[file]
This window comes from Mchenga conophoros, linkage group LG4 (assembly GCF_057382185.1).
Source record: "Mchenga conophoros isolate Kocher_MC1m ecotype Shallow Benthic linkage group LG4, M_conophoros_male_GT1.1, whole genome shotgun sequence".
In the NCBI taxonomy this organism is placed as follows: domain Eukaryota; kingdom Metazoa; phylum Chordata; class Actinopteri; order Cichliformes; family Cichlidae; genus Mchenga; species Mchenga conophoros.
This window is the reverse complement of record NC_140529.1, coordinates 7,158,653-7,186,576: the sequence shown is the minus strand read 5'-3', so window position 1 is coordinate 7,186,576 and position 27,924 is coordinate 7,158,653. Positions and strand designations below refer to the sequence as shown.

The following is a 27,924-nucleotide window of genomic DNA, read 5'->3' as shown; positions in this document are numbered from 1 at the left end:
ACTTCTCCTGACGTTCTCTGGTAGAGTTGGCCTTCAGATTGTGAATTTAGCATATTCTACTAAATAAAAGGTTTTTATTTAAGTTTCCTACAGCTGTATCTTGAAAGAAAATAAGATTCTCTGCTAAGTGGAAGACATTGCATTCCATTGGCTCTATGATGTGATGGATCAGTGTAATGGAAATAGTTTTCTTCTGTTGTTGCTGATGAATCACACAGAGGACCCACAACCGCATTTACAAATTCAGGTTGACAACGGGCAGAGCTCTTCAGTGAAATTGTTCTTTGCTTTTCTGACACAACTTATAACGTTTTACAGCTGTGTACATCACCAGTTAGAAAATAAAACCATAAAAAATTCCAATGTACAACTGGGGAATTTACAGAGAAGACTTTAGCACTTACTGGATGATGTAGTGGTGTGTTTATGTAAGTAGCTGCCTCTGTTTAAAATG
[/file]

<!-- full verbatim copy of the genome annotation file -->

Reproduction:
This window comes from Mchenga conophoros, linkage group LG4 (assembly GCF_057382185.1).
Source record: "Mchenga conophoros isolate Kocher_MC1m ecotype Shallow Benthic linkage group LG4, M_conophoros_male_GT1.1, whole genome shotgun sequence".
In the NCBI taxonomy this organism is placed as follows: domain Eukaryota; kingdom Metazoa; phylum Chordata; class Actinopteri; order Cichliformes; family Cichlidae; genus Mchenga; species Mchenga conophoros.
This window is the reverse complement of record NC_140529.1, coordinates 7,158,653-7,186,576: the sequence shown is the minus strand read 5'-3', so window position 1 is coordinate 7,186,576 and position 27,924 is coordinate 7,158,653. Positions and strand designations below refer to the sequence as shown.

The following is a 27,924-nucleotide window of genomic DNA, read 5'->3' as shown; positions in this document are numbered from 1 at the left end:
ACTTCTCCTGACGTTCTCTGGTAGAGTTGGCCTTCAGATTGTGAATTTAGCATATTCTACTAAATAAAAGGTTTTTATTTAAGTTTCCTACAGCTGTATCTTGAAAGAAAATAAGATTCTCTGCTAAGTGGAAGACATTGCATTCCATTGGCTCTATGATGTGATGGATCAGTGTAATGGAAATAGTTTTCTTCTGTTGTTGCTGATGAATCACACAGAGGACCCACAACCGCATTTACAAATTCAGGTTGACAACGGGCAGAGCTCTTCAGTGAAATTGTTCTTTGCTTTTCTGACACAACTTATAACGTTTTACAGCTGTGTACATCACCAGTTAGAAAATAAAACCATAAAAAATTCCAATGTACAACTGGGGAATTTACAGAGAAGACTTTAGCACTTACTGGATGATGTAGTGGTGTGTTTATGTAAGTAGCTGCCTCTGTTTAAAATG